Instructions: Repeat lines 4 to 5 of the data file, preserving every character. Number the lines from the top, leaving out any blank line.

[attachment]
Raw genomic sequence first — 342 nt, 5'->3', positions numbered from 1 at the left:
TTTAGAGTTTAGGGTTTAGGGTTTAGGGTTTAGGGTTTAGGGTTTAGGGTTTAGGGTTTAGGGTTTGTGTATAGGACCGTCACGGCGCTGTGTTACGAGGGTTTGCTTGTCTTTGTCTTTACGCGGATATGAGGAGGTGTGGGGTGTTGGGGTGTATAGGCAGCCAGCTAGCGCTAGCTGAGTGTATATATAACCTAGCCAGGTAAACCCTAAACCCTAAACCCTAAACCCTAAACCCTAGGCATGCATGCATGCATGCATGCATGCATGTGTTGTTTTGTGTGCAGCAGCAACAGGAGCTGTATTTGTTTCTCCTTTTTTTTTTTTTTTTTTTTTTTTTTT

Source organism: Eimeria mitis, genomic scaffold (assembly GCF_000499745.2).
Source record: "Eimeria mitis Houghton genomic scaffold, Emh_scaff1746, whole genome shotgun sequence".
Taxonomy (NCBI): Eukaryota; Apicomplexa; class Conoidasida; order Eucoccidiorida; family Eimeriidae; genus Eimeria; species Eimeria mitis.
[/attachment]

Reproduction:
Source record: "Eimeria mitis Houghton genomic scaffold, Emh_scaff1746, whole genome shotgun sequence".
Taxonomy (NCBI): Eukaryota; Apicomplexa; class Conoidasida; order Eucoccidiorida; family Eimeriidae; genus Eimeria; species Eimeria mitis.